Call for Papers: Modernist Art Writing / Writing Modernist Art
An International, Interdisciplinary Conference, University of Nottingham, 24–25 June 2019
The sometimes fruitful, sometimes fraught relationships between literature and the visual arts within modernism and the avant-garde have provided rich terrain for scholarly investigation, and for understanding both art and literature within the broader field of cultural production. And yet the various ways in which modernist writers respond to, object to, defend, query, and seek to represent the visual arts through writing have not yet been fully investigated. If, as Jennifer Pap (1997) has argued in relation to Cubism, modernist works of art are resistant to exhaustive explanation and to narrative entry, then how can writing – produced from within modernism or in response to it – best set about representing it?
Following Susan Harrow’s edited special issues of French Studies on New Ekphrastic Poetics (63.3 (2010)) and Thinking Colour-Writing (71.3 (2017)), Catherine Grant and Patricia Rubin’s special issue of Art History on Creative Writing and Art History (34.2 (2011)), experiments in creative art writing by T.J. Clark and others, and a renewed interest in creative criticism (as evidenced by Stephen Benson and Clare Connors’ 2014 anthology and guide), this conference will examine the relationship between modernism and art writing, both in the past and in the present moment. It will consider the ways in which different forms and genres of modernist writing responded to the visual arts; the legacy of modernism in contemporary practices of art writing; and the ways in which writers, whether academic, curatorial or creative, have engaged with modernist works of art. If, as Baudelaire claimed, the best response to a painting is a sonnet or elegy, then where does this leave art criticism, or the didactic gallery text? How have written responses to works of art sought (successfully or not) to provide equivalents to these, to capture the work of art in words, or to capture the experience of looking? What forms (ekphrastic poetry, artist stories, critical reviews, instructional guides, experimental forms of writing) have these responses taken?
We welcome various forms of intervention considering art writing produced within the modernist period broadly defined, and/or contemporary writing responding to modernist artworks, from a variety of disciplinary perspectives. We are keen to investigate the transnational dimension of modernist art writing and encourage submissions from those working on non-Anglophone cultures. The working language of the conference will be English but proposals for interventions in other languages will be welcome.
Papers may wish to respond to any of the following questions (which are presented as a set of prompts rather than an exhaustive list):
- How has art writing mediated the reception of modernist art across linguistic and cultural borders? What is its role in transnational artistic currents?
- How does modernist art writing ‘translate’ or mediate the visual arts for different audiences? Equally, how might it resist reductive models of intermedial translation?
- How does modernist art writing depart from traditional models of art criticism (‘describe and explain’), or indeed adhere to them?
- What has been the impact of modernist art writing (by figures such as Stein, Mallarmé, Moore, Schwitters, Apollinaire) on contemporary writing?
- To what extent might modernism permit experimental approaches to writing about art? And to what extent might modernist art writing overlap with other genres (poetry, fiction, criticism)?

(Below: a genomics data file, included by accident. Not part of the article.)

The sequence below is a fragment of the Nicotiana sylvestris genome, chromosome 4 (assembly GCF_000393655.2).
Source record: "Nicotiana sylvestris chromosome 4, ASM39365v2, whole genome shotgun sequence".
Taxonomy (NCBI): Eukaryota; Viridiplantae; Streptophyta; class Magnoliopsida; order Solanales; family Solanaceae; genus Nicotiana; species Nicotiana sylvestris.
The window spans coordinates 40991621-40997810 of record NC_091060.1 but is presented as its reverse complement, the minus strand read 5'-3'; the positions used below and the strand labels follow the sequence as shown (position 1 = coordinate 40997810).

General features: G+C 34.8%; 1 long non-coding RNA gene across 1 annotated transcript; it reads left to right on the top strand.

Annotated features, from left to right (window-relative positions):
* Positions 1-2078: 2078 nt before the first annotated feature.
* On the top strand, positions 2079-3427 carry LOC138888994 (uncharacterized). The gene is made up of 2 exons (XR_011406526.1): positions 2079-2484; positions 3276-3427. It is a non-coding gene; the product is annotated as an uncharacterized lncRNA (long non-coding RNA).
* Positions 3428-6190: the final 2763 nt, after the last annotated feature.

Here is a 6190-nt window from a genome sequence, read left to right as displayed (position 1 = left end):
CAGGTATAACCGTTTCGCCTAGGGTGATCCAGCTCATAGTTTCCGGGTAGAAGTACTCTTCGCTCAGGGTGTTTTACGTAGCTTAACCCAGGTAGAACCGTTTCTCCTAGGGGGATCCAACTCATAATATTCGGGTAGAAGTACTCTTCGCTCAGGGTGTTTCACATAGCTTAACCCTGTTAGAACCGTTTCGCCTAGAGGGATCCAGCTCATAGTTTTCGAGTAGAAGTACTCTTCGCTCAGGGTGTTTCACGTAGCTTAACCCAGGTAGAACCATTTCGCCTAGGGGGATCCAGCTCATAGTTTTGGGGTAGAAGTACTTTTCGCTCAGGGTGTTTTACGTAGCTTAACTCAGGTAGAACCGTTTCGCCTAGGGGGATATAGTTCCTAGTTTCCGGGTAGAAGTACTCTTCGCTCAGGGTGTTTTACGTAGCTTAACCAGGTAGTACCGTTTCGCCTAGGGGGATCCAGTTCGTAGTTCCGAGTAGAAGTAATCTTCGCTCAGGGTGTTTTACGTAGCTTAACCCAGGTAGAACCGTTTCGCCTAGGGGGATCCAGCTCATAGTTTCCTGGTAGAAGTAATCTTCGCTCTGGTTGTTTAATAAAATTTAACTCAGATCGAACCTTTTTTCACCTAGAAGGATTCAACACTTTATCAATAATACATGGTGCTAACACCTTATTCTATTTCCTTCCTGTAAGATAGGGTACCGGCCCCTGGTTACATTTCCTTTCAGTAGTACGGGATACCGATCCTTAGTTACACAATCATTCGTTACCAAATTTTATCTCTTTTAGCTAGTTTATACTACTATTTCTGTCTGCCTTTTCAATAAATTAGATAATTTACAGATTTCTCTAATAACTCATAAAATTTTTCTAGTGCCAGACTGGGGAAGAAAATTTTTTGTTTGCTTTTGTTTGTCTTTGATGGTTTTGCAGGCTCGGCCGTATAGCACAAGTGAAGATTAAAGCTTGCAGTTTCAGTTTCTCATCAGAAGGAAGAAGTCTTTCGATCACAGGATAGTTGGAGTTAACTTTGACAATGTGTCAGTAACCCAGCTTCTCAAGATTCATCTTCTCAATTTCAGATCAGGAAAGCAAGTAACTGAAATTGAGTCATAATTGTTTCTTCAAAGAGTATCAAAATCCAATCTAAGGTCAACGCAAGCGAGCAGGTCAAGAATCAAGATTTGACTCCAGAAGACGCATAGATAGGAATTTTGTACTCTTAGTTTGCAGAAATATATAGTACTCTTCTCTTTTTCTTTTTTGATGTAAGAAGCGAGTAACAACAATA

- Where does art writing stand within the field of cultural production? How does it relate (in terms of its concerns, and its cultural status) to modernist writers’ other literary production?
- In what kinds of venue is art writing published, and how do editorial practices (including placement of images) affect its meaning and reception?
- Given the historical exclusion of women from concepts of artistic genius and from art-critical authority, in what ways have women used alternative modes of art writing as a space for self-expression and assertion, to explore text-image relationships, and (in the case of women artists) to assert critical authority over their own work?
- What differences can we perceive between modernist artists’ own writings about art, and the writings of those who approach the visual arts from a literary standpoint? What are the approaches adopted (during the modernist period and now) by professional critics, curators, creative writers and visual artists, and how might we most usefully interrogate their art writings? How do we approach the work of practitioners who straddle visual and verbal media?
– Proposals for complete panels (3 x 20 minute papers) or roundtables (5 x 8-10 minute papers)
– Proposals for individual scholarly papers, creative and/or critical interventions (20 minutes)
– Posters or digital exhibits (to be accompanied by 5 minute flash presentations)
We also plan to organise practice-based art writing sessions; proposals to run these are very welcome, as are other ideas.
Please send proposals and queries to the conference email address: email@example.com
The deadline for all proposals is Friday 30 November 2018.
Organising committee: Katherine Shingler, Lila Matsumoto, Lucy Bradnock (University of Nottingham Interdisciplinary Modernism Research Network); Emma West (Centre for Modernist Cultures, University of Birmingham)
Organised in conjunction with Nottingham Poetry Exchange and the Department of Modern Languages and Cultures, University of Nottingham.
There will be a fee to attend the conference; we will aim to keep this as low as possible to ensure that the conference is accessible to all. A reduced rate will be available for PGs/unwaged/unaffiliated delegates.